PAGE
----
By Amy Wooldridge |
Networking is not a skill that comes easily for everyone, particularly the introverted and socially-awkward, like me. However, it is a key element of the PhD experience. If I were to choose just one way that my PhD has changed me for the better, it would be that I am a much more confident person… because I launched myself into the terrifying world of communicating with others!
Networking happens in your department, across your university and online, but today I’m going to focus on conference networking.
I launched myself into the terrifying world of communicating with others!
Breaking the ice
It’s really quite daunting to be confronted with a wall of people happily chatting away in closed groups. If you have imposter syndrome, are at a conference alone or have social anxiety of any sort, it can make you feel miserable if you let it. If you aren’t yet confident enough to join a group of complete strangers during your lunch break, then fear not – it really does just take practice! All you need are 1-2 sentences describing your research/techniques/where you’re studying (all potential talking points later in the conversation), a smile, and enough mental grit to throw yourself into daunting situations for the sake of getting over your fears.
Familiar faces – walk around slowly with your lunch, scouting for anyone with a familiar face. Someone from your department? Great start – tell them that you don’t know many people and would really appreciate it if they could introduce you to some others. Someone whose presentation you saw earlier during the conference? Great – start by saying “hello”, and that you really enjoyed their presentation and found it interesting, and they will likely lead the conversation from there. Are you at the student networking night (cannot recommend highly enough for those new to conferences)? Great – start with the following lines:
- Are you presenting your research at the conference? (Followed by “I really wanted to see that one, but it was on at the same time as another one that I was really interested in” if needed.)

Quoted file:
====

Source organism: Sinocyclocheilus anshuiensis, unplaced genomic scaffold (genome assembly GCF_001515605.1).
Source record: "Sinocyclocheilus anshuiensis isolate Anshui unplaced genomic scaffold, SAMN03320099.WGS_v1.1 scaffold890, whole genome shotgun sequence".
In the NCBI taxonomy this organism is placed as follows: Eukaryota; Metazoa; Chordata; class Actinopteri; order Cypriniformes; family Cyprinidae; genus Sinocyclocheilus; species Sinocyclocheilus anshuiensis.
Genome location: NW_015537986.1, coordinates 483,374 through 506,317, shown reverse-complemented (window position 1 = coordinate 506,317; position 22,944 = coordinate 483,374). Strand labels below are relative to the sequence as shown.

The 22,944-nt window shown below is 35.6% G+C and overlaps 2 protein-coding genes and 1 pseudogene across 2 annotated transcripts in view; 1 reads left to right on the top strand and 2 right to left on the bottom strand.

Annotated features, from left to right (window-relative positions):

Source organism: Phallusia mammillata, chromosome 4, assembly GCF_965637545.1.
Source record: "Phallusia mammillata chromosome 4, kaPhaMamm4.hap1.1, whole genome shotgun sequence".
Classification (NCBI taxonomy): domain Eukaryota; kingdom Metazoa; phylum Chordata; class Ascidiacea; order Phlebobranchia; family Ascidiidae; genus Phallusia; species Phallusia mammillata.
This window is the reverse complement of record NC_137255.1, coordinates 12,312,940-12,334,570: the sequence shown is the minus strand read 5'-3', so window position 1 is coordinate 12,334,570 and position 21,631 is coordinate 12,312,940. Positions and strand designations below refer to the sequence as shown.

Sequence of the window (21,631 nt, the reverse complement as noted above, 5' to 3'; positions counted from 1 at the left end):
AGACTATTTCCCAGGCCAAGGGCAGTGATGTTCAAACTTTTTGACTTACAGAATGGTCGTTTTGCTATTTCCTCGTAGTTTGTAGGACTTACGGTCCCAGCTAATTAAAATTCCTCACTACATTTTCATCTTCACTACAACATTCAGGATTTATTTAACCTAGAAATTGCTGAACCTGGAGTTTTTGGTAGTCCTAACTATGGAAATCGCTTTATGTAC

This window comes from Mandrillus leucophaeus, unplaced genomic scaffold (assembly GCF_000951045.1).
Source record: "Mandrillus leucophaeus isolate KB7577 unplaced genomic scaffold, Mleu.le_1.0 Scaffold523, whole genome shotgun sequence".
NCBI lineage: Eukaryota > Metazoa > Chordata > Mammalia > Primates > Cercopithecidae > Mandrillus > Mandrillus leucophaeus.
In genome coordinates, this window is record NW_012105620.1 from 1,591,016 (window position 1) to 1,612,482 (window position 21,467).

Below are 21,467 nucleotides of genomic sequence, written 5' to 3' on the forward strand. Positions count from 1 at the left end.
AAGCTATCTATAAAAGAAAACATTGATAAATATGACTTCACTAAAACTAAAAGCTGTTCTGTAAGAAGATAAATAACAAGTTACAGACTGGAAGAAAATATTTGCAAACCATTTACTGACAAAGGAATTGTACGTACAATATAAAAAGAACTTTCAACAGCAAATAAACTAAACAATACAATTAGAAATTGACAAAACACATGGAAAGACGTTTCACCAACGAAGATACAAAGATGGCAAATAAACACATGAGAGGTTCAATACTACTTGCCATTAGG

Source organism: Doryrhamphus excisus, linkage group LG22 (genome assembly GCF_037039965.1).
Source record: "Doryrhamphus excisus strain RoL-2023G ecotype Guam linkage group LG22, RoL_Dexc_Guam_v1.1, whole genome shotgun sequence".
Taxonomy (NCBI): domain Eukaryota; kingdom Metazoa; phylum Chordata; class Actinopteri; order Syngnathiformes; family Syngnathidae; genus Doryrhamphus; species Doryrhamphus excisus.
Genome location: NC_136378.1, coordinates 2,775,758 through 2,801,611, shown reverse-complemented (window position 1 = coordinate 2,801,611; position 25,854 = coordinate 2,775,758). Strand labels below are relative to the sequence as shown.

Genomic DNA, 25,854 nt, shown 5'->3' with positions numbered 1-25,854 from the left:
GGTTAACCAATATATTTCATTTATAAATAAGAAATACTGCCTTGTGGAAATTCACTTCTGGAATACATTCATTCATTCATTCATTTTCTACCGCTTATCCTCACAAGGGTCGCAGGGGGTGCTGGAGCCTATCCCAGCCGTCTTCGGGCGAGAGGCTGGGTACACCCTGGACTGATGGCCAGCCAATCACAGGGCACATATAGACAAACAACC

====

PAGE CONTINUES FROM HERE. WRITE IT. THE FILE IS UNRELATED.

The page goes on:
- Is there anything you’re really looking forward to in tomorrow’s schedule?
- Did you go to that fantastic presentation (on <topic>/by <presenter>) earlier?
Then, if the person you are talking to is at the conference alone, and if they seem like they’re comfortable being around at least some of your research group, it’s sometimes a nice gesture to help them build their networks (provided you do this in a non-threatening, very open invitation way): “If you want, you can join my research group for dinner.”
If you make friends with another student, ask them to introduce you to their supervisor, particularly if they work in a similar field to you or in an area that interests you. Perhaps their supervisor chairs the society and will be looking for some early career researcher committee members for the following year; they might even be your next employer or collaborator.
Please, do not ask taboo PhD questions at conferences! If you wouldn’t want to be asked it, don’t ask it! Some PhD students may be continuing their PhD lab work past their scholarship end date, with accompanying financial concerns. Let them relax a bit at the conference – after all, the lack of sleep, continual networking and stress over their upcoming presentation is burden enough. Instead, ask positive questions such as whether they’ve had a chance to visit the (monument) just across the road yet? This could even lead you to visiting the monument with your new-found PhD pal after the conference, saving you from visiting that monument alone whilst strengthening your professional network.